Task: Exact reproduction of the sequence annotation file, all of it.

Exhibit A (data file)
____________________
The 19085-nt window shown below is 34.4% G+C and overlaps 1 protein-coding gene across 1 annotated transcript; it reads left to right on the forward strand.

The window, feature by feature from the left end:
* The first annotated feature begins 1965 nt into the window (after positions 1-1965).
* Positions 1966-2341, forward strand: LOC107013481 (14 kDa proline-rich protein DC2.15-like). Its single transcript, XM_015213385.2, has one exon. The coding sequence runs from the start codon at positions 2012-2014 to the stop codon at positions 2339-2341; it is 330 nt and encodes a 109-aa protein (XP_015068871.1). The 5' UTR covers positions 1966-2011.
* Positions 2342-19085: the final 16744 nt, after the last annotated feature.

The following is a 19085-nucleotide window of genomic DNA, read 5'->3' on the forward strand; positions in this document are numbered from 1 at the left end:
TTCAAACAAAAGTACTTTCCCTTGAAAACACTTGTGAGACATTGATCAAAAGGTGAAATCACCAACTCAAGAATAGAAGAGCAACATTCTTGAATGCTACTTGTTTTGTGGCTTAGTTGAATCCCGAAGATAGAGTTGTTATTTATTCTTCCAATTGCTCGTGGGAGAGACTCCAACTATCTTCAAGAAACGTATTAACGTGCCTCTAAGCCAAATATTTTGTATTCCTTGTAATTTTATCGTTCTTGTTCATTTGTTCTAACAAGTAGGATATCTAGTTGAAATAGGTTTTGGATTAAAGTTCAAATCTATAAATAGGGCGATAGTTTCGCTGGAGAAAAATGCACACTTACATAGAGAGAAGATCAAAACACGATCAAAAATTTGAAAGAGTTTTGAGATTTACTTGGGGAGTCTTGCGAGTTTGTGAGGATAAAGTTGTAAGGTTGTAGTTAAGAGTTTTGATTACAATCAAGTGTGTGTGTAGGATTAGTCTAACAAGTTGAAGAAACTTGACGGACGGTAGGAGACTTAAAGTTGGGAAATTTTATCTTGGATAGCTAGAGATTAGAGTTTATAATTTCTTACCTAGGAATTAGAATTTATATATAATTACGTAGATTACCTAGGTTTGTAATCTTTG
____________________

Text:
The 19085-nt window shown below is 34.4% G+C and overlaps 1 protein-coding gene across 1 annotated transcript; it reads left to right on the forward strand.

The window, feature by feature from the left end:
* The first annotated feature begins 1965 nt into the window (after positions 1-1965).
* Positions 1966-2341, forward strand: LOC107013481 (14 kDa proline-rich protein DC2.15-like). Its single transcript, XM_015213385.2, has one exon. The coding sequence runs from the start codon at positions 2012-2014 to the stop codon at positions 2339-2341; it is 330 nt and encodes a 109-aa protein (XP_015068871.1). The 5' UTR covers positions 1966-2011.
* Positions 2342-19085: the final 16744 nt, after the last annotated feature.

The following is a 19085-nucleotide window of genomic DNA, read 5'->3' on the forward strand; positions in this document are numbered from 1 at the left end:
TTCAAACAAAAGTACTTTCCCTTGAAAACACTTGTGAGACATTGATCAAAAGGTGAAATCACCAACTCAAGAATAGAAGAGCAACATTCTTGAATGCTACTTGTTTTGTGGCTTAGTTGAATCCCGAAGATAGAGTTGTTATTTATTCTTCCAATTGCTCGTGGGAGAGACTCCAACTATCTTCAAGAAACGTATTAACGTGCCTCTAAGCCAAATATTTTGTATTCCTTGTAATTTTATCGTTCTTGTTCATTTGTTCTAACAAGTAGGATATCTAGTTGAAATAGGTTTTGGATTAAAGTTCAAATCTATAAATAGGGCGATAGTTTCGCTGGAGAAAAATGCACACTTACATAGAGAGAAGATCAAAACACGATCAAAAATTTGAAAGAGTTTTGAGATTTACTTGGGGAGTCTTGCGAGTTTGTGAGGATAAAGTTGTAAGGTTGTAGTTAAGAGTTTTGATTACAATCAAGTGTGTGTGTAGGATTAGTCTAACAAGTTGAAGAAACTTGACGGACGGTAGGAGACTTAAAGTTGGGAAATTTTATCTTGGATAGCTAGAGATTAGAGTTTATAATTTCTTACCTAGGAATTAGAATTTATATATAATTACGTAGATTACCTAGGTTTGTAATCTTTG